Marriage bonds are here for:  Edmond Atkinson – 1807; Nathaniel Atkinson 1811; Charles Atkinson 1821; Harrison Atkinson – 1823; Owen Atkinson – 1825; Henry W. Atkinson – 1826; James B. Atkinson 1828.  Do you want copies?

William Atkinson Land Deeds: Pittsylvania County, Va. (excerpts)

1768 – D.1, p.145
William Atkinson to William Witcher for 25 pounds current money of Va., 50 on Pigg River in Pittsylvania County.

1768 D.1, p.157
William Witcher to William Atkinson – 50 acres for 25 pounds current money

1772 – May 19 D.2, p.443
William Atkinson, Senr. To Parker Atkinson – xx 50 acres for 5 pounds  “  “

1772 – May 18 D.2, p.448
William Atkinson, Senr. To Henry Atkinson – 50 acres for 15 pounds current on North side of Pigg River xxxx

1772 – May 20. D.2, p.478
William Atkinson, Jr. to John Witcher xx 50 acres for 16 pounds “  “ North side of Pigg River

1774 – May 25 D.4, p.10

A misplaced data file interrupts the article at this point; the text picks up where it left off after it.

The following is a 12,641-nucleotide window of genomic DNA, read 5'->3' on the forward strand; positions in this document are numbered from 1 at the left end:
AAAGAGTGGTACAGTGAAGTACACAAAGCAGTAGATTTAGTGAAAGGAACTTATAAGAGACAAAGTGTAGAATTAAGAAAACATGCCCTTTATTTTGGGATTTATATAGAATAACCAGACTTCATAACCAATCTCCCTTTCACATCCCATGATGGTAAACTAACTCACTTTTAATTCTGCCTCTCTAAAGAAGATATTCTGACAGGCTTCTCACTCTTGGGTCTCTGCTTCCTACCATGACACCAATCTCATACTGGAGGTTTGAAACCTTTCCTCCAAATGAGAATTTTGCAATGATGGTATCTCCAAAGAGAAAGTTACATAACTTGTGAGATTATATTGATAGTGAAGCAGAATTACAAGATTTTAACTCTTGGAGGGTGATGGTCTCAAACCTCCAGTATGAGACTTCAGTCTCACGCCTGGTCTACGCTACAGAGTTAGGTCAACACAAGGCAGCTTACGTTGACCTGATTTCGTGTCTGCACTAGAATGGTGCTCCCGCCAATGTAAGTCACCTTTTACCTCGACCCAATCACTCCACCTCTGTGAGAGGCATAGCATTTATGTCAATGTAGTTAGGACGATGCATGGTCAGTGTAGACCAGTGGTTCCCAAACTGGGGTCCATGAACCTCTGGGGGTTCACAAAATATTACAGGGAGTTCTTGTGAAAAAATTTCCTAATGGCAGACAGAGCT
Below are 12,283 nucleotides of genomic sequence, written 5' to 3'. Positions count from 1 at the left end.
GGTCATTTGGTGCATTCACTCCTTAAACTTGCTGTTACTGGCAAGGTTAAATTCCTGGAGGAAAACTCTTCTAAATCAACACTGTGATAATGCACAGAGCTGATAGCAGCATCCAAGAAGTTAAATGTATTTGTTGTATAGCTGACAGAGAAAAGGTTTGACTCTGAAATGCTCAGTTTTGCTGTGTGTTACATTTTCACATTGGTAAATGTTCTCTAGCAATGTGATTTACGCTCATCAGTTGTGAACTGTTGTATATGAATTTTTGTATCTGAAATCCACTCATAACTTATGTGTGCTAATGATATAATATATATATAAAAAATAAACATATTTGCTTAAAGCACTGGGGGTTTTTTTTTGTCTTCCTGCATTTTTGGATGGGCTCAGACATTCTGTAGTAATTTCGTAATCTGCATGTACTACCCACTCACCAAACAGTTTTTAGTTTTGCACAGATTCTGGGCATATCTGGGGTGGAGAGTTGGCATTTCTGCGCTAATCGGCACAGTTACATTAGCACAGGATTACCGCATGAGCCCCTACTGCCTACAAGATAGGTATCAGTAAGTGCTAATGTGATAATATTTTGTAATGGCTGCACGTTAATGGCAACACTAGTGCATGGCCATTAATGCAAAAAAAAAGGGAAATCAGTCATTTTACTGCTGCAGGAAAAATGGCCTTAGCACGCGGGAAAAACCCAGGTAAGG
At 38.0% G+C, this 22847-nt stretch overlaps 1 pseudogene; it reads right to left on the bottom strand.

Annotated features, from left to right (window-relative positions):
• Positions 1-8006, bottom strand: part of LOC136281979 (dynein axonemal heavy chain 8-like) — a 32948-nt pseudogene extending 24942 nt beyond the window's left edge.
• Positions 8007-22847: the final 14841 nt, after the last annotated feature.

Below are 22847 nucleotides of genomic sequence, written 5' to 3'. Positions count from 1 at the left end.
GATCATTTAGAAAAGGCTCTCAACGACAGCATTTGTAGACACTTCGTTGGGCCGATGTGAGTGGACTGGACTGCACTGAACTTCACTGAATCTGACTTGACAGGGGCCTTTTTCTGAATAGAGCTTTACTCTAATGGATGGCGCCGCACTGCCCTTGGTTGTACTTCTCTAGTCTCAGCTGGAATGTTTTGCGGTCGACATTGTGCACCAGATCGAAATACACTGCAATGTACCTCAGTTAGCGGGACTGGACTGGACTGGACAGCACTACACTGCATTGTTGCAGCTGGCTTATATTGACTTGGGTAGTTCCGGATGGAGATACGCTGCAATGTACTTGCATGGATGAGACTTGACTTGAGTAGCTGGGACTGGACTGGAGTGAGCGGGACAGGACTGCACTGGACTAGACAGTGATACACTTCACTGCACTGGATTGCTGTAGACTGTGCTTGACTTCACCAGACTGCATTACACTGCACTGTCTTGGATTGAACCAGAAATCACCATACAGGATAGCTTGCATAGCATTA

William Atkinson to John Smith xx 150 acres for 300 pounds current money – Between William Atkinson of the County of Pittsylvania and the Parish of Camden of one part and John Smith of the same County and parish of the other part.  Witness sd. William Atkinson for three hundred pounds current money of Virginia paid of sd. Smith all land where sd.
 Now lives – lying in the County of Pittsylvania, formerly Lunenburg County on N. Pigg River containing one hundred and fifty acres, part of a tract of 200 acres of land granted to the sd. William Atkinson by Patent bearing date 5 day Sept. 1749 xxxx (boundaries given) with all houses xxxxxx ect.   his
Signed  William X Atkinson
        mark

1782 – Feb. 6 D.6, p.220
William Atkinson, Senr. To Hundley Vaughan for 50 pounds current money of Virginia – 50 acres in County of Pittsylvania on N. Pigg River – the land where sd. William Atkinson, Senr. now lives xxx bounded by George Hearndon, Dan’l Witcher, John Witcher on Pigg River xxxxx

1732 June 13 D.6, p.343 (proven 1784)
William Atkinson and wife, Sarah to Hundley Vaughan xxx